Towards the end of the game the player comes across a metal detector which is used to find buried items necessary to complete the game. In addition to the metal detector the player comes across a handbook for using the device which suggests that the user operates at night so as to avoid the crowds of people and attention that the activity garners. Knowing the problem of 'nighthawking' in the UK, this is a rather unfortunate suggestion in the game.
Figure 6. Looks like someone left their flask in the spoil heap again. Good thing we got this metal detector thingy.
In general, the game portrays and encourages a certain amount of treasure hunting. This is nothing new - archaeology has been portrayed in this manner by Hollywood for years and liberties are taken for the sake of marketing and enjoyment - but there are also some good traits.
Just like any good archaeologist, the player must piece together the clues from the excavation with the related text-based evidence. Since excavating isn't actually a part of the game-play, the player thankfully has access to a number of documents and field notebooks which provide the details of the earlier excavations. These notes offer general descriptions of the finds and their locations. They sometimes contain detailed descriptions and archaeologically significant questions and thoughts.
Additionally, the tools of the modern archaeologist can be found throughout the game. The player finds a Trimble/Leica style GPS rover unit as well geophysical survey maps (albeit somewhat dubious ones). The player also comes across the project directors PDA, which acts as a personal notebook as well as site map. This invokes thoughts of current work with virtual research environments (VREs) and in particular the work of Mike Rains from the York Archaeological Trust, who is incorporating laptops and PDAs in the field for similar purposes (e.g. Silchester). While the inclusion of the PDA may have been for the convenience of story telling, it is actually quite an astute addition as more and more archaeological data is now "born digital".
The game also develops the conflicts archaeologists can sometimes experience. Throughout the game the player comes across articles and letters highlighting local resistance towards the archaeological work, which is something many if not all archaeologists contend with when conducting their research. In the case of Barrow Hill this idea does somewhat play into the storyline, but it does add a genuine experience to the game.
Figure 7. The letter was a medium for communication used throughout the middle and late modern eras, delivered by the "mail-carrier" of the civilisation.
Figure 8. And then the protesters all began chanting, "Hey Hey, Ho Ho, The systematic study of human cultures through the recovery and interpretation of their material remains has got to go. Hey Hey, Ho Ho..."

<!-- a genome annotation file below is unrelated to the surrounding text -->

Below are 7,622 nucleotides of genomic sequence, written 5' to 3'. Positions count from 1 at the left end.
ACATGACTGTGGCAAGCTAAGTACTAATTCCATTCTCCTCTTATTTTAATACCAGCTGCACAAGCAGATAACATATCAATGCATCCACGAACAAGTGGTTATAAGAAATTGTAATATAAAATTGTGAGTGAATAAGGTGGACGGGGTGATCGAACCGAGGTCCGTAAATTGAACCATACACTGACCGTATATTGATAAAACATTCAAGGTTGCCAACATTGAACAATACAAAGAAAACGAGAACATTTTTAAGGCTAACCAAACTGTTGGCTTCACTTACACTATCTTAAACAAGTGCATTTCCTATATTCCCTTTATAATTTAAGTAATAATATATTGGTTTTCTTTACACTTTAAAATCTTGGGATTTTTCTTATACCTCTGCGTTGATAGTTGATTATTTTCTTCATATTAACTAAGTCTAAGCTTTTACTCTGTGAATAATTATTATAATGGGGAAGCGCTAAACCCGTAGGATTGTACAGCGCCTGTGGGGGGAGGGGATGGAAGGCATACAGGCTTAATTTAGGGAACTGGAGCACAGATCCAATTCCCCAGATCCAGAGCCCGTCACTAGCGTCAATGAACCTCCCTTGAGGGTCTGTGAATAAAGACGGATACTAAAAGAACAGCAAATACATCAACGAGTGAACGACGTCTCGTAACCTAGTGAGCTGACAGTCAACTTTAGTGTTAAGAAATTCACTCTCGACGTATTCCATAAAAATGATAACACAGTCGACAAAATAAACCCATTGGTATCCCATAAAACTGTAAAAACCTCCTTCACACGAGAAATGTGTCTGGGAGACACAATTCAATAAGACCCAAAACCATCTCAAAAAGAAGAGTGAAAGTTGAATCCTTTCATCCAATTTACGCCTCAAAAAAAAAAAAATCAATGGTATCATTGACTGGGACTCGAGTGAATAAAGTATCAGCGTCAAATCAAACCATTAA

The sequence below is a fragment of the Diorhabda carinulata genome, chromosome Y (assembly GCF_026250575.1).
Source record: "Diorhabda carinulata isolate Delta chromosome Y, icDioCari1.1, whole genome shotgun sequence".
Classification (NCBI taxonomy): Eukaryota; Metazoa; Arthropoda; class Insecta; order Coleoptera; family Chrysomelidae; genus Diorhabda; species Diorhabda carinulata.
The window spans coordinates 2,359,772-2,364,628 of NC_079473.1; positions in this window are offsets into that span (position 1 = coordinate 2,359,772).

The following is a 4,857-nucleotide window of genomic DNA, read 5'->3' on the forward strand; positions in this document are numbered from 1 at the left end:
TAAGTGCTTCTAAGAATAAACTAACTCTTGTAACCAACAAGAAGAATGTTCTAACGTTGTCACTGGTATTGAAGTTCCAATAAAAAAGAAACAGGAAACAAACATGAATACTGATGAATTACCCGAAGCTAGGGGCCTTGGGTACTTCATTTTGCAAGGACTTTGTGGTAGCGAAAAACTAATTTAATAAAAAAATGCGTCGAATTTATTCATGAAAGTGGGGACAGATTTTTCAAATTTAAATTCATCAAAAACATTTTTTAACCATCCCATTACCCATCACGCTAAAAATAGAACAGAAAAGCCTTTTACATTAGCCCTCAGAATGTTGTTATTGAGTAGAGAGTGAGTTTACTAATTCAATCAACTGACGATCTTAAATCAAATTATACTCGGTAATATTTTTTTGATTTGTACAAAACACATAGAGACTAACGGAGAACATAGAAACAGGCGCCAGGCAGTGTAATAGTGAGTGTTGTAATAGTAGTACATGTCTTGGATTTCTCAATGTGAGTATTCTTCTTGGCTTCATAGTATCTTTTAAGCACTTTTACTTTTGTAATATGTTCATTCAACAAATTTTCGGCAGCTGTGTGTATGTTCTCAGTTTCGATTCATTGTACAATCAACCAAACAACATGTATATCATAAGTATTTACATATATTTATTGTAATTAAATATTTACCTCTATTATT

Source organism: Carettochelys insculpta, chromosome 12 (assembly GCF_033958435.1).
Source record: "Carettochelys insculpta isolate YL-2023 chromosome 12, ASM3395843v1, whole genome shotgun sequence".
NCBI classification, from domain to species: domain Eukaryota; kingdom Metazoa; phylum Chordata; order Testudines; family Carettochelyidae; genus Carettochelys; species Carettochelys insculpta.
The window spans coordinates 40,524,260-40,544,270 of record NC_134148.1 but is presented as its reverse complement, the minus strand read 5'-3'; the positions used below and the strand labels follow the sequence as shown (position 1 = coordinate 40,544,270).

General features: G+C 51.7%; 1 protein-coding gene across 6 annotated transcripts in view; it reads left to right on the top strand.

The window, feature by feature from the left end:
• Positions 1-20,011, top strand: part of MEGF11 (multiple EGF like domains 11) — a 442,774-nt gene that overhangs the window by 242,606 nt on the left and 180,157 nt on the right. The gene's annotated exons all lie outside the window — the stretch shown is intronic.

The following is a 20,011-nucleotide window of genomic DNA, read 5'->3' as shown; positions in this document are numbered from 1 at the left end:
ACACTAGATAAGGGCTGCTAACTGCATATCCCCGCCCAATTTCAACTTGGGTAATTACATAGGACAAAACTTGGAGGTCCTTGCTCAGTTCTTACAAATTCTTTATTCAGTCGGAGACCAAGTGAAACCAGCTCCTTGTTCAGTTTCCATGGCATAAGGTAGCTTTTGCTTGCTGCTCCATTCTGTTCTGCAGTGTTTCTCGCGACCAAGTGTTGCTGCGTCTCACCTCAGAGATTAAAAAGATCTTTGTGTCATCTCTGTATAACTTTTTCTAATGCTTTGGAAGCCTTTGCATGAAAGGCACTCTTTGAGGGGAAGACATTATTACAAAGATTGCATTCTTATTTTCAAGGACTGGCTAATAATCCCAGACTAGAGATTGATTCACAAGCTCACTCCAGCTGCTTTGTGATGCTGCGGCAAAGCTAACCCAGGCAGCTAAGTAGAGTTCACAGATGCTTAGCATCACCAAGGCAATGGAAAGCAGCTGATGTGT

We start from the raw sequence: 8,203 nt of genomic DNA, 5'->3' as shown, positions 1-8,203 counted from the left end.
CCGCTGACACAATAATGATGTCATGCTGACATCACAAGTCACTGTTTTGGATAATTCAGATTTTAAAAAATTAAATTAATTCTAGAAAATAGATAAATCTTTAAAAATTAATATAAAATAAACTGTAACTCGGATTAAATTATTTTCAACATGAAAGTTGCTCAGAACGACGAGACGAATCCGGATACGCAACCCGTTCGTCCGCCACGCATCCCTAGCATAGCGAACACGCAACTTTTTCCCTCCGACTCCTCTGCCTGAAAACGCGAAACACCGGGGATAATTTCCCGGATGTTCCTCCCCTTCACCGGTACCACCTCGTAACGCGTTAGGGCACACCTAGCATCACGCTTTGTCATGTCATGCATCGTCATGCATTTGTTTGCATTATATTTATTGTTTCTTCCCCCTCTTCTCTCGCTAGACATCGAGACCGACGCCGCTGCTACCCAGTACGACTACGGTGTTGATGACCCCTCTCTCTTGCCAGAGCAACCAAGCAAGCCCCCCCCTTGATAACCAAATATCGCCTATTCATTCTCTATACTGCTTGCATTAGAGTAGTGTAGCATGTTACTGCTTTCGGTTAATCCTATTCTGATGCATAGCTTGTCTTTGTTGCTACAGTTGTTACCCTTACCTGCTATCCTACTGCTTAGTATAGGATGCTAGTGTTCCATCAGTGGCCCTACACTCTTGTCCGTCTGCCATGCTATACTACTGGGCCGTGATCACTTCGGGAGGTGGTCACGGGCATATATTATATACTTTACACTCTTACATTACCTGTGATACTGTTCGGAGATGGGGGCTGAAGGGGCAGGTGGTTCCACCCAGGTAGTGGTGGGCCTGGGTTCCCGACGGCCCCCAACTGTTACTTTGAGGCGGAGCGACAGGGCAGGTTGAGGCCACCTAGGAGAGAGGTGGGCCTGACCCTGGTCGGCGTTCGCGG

With a very commendable job done on the archaeology within the game, there are some rather humorous aspects to the game related to the archaeology. Towards the end, after the player has recreated the pagan ritual offerings, the megaliths begin to glow in a sensational manner.
Figure 9. These megaliths are evidently composed of highly enriched Uranium.
Another point I found rather comical was the notion of "well-paid" archaeologists. While reading one of the character's diary entries, the author goes on about how excited they were to be working with the distinguished Conrad Morse and how generous the wages were. The diary entry also mentions that the director had personally funded the dig.
Figure 10. More reading! I thought this was supposed to be a video game.
We also discover that the charitable director of the project, Conrad Morse, also drinks on site and is on the verge of madness (Figure 12). Not sure how many project directors the game developer has actually met but many might agree with this generalisation. Not myself of course, as all the directors I've worked for have been both highly intelligent and upstanding individuals…
Figure 11. One of the perks of being director is drinking your whisky out of the ancient artefacts.
Figure 12. The director teetered on the edge madness and brilliance, but the alcohol usually favoured the former.
Barrow Hill is an enjoyable game to play. I felt it took a while for the plot to get going but once it did the game was engaging and interesting. Those who enjoy the point and click based strategy games will surely enjoy the story line and the complexity of the puzzles. The claim of 'Archaeology meets Adventure' on the back of the box is a somewhat tenuous claim, but overall this was a fun, challenging game that maintained a good archaeological back story throughout. I'm not sure how desirable the archaeology demographic is in the video game industry, but I'm sure most archaeologists would definitely dig this one!